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Workers are in demand, and they know it. What role do communities play in the worker’s movement?

By Maura Kay, Assistant Consultant, Analytics

Walkouts, wage hikes, and “we’re hiring” signs welcome you to the workers’ movement. In 2021, Striketober made way for Strikesgiving, reflecting the quantity and scale of actions nationally. In the past few years, we’ve seen more focus on the future of work conversations — often evocative of fully automated Jetsonian futures — while a current workers’ movement grows. This raises questions about the movement’s cause and its impact on the future. What makes this a workers’ movement versus a string of strikes? What can communities do if they see themselves stuck between employers and workers? Communities and practitioners eager to attract businesses and workers should consider historical precedent and current trends to accommodate present and future workers.

What makes a movement?

While ongoing labor disputes are often linked to conditions brought on by COVID-19, a surge in strike activity preceded the pandemic. In 2018, 485,000 workers engaged in strike activity, a twentyfold increase from 2017. From 2018 to 2019, the number of workers involved in work stoppages hit a 35-year high while unemployment remained low.

Union membership, however, remains down. Just 11% of the US population are union members, most of whom work in the public sector. With a 68% approval rating as of August 2021, union popularity is at a 60-year high. Union popularity distinguishes this movement from previous labor rights surges of the recent past.

When labor actions have happened in the last several decades, they have usually been confined to specific industries like teaching and journalism, and remained regional (auto workers in Detroit, coal miners in West Virginia). Today, the movement is spanning industries and regions. Cornell’s labor action tracker, which maps protests and strikes across industries, reveals factory, coal, healthcare, and film and television workers’ struggles are occurring concurrently across the country. A national perspective also shows that many similar complaints are shared across industries. Workers’ control of their own time, from work-life balance to shift standardization, drives pushback on double shifts from factory floors to Hollywood.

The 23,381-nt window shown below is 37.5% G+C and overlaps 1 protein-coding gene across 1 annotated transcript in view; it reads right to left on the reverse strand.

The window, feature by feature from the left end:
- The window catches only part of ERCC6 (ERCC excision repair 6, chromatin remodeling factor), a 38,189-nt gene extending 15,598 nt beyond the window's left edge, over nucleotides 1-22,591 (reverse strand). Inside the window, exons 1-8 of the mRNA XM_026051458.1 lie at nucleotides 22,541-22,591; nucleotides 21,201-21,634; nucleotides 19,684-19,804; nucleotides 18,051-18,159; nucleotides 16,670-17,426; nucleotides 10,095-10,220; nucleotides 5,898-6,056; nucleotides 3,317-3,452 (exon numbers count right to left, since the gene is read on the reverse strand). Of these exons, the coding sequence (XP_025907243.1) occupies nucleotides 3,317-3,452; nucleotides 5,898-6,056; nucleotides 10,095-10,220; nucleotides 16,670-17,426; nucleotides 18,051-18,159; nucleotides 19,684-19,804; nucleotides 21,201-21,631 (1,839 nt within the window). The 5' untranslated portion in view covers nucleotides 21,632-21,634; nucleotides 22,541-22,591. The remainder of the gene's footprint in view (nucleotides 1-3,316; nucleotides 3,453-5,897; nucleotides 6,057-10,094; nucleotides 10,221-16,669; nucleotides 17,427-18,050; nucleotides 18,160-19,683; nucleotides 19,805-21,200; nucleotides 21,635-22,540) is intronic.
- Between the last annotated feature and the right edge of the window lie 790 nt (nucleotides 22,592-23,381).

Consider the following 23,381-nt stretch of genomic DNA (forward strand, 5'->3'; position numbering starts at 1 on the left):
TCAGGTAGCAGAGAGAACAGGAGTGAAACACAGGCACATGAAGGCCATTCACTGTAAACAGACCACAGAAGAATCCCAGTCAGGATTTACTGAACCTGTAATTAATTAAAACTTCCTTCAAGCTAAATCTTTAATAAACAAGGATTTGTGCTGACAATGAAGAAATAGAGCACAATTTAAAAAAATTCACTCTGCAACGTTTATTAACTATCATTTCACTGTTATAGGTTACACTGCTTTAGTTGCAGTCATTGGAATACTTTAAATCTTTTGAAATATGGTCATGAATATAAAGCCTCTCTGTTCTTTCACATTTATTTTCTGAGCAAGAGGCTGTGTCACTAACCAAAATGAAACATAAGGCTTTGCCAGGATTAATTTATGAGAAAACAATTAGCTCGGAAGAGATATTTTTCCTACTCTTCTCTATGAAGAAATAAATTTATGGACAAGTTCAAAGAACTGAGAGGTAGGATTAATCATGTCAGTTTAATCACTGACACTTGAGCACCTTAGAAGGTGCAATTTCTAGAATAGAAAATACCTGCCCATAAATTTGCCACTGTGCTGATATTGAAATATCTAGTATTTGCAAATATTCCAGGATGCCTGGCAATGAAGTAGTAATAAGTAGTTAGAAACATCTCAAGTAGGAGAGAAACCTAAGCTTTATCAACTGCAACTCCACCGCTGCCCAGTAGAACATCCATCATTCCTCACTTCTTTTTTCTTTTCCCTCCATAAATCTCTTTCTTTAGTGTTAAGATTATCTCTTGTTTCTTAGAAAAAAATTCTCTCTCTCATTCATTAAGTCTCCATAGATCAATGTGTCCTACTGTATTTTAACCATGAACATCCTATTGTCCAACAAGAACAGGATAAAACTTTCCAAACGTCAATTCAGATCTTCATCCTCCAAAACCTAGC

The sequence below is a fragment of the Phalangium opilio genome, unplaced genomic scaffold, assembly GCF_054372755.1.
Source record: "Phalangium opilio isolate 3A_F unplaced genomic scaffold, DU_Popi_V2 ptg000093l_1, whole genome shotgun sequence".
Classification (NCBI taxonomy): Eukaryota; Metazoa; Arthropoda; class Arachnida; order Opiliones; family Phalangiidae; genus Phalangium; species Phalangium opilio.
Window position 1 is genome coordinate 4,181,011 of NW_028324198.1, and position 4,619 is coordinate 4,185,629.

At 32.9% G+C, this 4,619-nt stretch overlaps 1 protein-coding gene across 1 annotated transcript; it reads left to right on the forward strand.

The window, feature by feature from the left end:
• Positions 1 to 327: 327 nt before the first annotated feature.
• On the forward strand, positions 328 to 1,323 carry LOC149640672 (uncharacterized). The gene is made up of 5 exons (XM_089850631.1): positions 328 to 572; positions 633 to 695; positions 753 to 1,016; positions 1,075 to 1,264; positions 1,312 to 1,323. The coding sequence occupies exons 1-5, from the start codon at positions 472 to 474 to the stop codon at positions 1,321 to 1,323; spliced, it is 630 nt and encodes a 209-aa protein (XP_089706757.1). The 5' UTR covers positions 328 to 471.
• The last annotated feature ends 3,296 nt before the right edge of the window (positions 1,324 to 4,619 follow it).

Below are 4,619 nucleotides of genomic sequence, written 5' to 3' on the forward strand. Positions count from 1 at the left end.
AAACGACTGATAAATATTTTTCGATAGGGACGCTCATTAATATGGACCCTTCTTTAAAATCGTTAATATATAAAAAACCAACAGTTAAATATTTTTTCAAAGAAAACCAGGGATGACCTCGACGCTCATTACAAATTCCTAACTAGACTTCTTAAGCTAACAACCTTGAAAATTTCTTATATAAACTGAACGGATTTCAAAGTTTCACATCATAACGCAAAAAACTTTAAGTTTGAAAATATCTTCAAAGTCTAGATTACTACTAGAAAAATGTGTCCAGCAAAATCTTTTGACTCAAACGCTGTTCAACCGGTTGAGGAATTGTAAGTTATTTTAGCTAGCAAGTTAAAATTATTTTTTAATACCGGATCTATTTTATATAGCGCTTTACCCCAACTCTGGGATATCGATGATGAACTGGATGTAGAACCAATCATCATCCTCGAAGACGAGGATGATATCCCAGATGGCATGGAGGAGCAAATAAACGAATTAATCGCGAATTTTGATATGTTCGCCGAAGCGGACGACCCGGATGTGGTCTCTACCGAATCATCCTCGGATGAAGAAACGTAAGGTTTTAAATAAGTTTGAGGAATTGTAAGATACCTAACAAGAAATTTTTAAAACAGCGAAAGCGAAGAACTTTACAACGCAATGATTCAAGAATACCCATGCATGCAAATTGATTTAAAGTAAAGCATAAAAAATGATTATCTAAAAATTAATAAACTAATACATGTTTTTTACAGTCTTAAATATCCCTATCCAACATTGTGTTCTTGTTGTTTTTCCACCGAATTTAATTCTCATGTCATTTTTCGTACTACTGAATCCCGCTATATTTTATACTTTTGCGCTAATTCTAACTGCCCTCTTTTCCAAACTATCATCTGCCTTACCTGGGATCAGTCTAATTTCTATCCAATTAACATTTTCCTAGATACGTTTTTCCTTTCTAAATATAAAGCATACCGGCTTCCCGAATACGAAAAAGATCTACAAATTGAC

Now, the flames of a workers’ movement are being aided by two accelerants: post-pandemic context and a worker’s market. Historical trends inform both.

Post-pandemic context

The pandemic upended workplace status-quos across industries. Distinctions like “essential workers” emerged and fueled disputes over hazard pay in the initial lockdown phase, while burnout issues continue as we enter the 21st month of the pandemic. The Economic Policy Institute found that the rate of union membership among essential workers is, at 12%, just one point higher than the overall national average. However, crucial unionized workers secured many of the early COVID labor wins that served as models across industries.

Pressure from labor disputes influenced the timeline of significant national action from WWI through the Great Depression, culminating in the New Deal. While COVID spurred new labor norms such as remote work Joseph McCartin, professor of history and the director of the Kalmanovitz Initiative for Labor and the Working Poor at Georgetown University, told NPR that there is historical precedence for a movement, as other historic economic disruptions were followed by periods of significant labor activism:

1916: Federal Compensation Act establishes benefits for workers injured at work
1921: Battle of Blair Mountain sees West Virginia coal miners face violence.
1925: The Pullman Porters organize the first Black labor union.
1933: Frances Perkins, the framer of the New Deal, becomes the Secretary of Labor.
1935: National Labor Relations Act guarantees rights to unionize, collective bargaining, and strike to private-sector workers. The same year, the Social Security Act established a social safety net for aging, unemployed, and disabled people.
1938: Fair Labor Standards Act sets the standard of basic working conditions. Minimum wage, the 40-hour workweek, 8 hour days, and time-and-a-half overtime. Child labor was outlawed.

Attempting to predict a timeline for today’s labor movement would be conjecture, but the history of labor disputes and their impact on policy isn’t a question as much as a lesson.